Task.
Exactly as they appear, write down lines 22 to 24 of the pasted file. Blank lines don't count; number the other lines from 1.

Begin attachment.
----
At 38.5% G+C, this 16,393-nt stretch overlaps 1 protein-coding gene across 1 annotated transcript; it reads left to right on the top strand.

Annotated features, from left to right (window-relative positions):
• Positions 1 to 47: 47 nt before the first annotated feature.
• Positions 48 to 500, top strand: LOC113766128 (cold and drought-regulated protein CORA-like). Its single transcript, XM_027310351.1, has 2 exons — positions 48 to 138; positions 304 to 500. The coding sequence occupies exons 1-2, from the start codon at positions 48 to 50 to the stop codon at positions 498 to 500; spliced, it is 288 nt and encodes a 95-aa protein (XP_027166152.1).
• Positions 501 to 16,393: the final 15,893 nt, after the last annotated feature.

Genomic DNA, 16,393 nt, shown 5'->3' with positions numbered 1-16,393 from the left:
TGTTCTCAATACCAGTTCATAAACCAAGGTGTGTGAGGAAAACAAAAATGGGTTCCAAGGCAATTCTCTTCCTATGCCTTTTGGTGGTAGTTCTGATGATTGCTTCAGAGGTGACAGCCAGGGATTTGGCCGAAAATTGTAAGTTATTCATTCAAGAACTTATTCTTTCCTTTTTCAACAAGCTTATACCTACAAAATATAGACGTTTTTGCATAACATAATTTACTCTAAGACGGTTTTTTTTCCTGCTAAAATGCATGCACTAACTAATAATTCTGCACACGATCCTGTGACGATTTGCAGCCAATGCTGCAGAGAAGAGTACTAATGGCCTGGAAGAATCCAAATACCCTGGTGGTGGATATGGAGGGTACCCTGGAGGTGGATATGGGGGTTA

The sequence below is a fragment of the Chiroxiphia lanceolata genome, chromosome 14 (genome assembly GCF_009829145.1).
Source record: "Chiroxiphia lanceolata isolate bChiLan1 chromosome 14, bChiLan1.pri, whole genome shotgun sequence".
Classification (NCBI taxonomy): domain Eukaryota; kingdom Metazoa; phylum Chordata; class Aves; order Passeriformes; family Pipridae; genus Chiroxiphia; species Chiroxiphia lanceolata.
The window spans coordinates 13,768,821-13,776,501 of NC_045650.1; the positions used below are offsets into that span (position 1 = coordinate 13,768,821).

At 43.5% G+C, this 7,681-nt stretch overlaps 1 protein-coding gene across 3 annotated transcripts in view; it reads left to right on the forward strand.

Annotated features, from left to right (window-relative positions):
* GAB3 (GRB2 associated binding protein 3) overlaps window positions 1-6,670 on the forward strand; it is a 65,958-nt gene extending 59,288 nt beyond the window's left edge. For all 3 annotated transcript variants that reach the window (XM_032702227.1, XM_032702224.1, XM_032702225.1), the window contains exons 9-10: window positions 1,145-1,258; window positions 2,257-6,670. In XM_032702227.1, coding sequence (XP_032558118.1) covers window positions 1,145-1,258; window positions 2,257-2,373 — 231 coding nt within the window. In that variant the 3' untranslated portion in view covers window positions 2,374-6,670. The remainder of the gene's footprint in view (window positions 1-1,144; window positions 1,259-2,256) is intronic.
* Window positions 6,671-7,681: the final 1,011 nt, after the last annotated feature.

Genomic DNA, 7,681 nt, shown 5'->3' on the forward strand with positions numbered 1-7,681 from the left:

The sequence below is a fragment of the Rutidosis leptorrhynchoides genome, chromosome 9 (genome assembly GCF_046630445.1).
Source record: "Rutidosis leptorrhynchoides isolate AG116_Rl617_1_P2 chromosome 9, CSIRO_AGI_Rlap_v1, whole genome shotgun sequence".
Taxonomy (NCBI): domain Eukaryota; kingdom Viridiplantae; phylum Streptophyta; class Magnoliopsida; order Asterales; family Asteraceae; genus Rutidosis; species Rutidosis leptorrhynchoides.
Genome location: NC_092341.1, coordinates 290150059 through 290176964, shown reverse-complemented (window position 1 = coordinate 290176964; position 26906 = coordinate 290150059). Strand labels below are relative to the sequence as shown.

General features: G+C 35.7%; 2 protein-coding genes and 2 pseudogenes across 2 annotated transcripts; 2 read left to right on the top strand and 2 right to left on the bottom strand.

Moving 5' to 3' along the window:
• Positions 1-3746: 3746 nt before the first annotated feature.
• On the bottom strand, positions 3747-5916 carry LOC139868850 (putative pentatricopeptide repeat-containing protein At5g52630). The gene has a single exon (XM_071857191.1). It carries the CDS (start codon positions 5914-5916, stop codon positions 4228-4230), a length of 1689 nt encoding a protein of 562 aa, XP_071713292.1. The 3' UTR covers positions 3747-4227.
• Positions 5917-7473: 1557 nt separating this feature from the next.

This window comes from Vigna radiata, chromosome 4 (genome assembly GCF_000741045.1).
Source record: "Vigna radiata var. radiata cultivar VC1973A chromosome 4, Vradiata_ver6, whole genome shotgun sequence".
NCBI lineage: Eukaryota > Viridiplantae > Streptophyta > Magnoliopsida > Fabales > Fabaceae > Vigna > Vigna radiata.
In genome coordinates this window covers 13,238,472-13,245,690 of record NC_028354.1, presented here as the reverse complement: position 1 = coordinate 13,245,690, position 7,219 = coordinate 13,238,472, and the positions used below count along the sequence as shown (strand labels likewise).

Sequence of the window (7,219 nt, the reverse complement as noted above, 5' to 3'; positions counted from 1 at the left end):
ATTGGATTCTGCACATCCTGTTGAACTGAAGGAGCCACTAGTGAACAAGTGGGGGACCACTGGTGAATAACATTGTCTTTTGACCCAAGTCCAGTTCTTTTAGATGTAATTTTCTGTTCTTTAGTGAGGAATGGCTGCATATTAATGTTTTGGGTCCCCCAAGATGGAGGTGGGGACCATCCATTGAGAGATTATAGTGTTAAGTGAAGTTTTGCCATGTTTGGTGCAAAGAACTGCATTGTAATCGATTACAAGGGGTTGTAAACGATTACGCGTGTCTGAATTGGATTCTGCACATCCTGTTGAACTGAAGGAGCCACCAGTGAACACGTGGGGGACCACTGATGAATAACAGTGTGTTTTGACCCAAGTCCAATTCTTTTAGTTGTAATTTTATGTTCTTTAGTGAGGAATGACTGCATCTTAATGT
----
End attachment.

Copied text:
Moving 5' to 3' along the window:
• Positions 1-3746: 3746 nt before the first annotated feature.
• On the bottom strand, positions 3747-5916 carry LOC139868850 (putative pentatricopeptide repeat-containing protein At5g52630). The gene has a single exon (XM_071857191.1). It carries the CDS (start codon positions 5914-5916, stop codon positions 4228-4230), a length of 1689 nt encoding a protein of 562 aa, XP_071713292.1. The 3' UTR covers positions 3747-4227.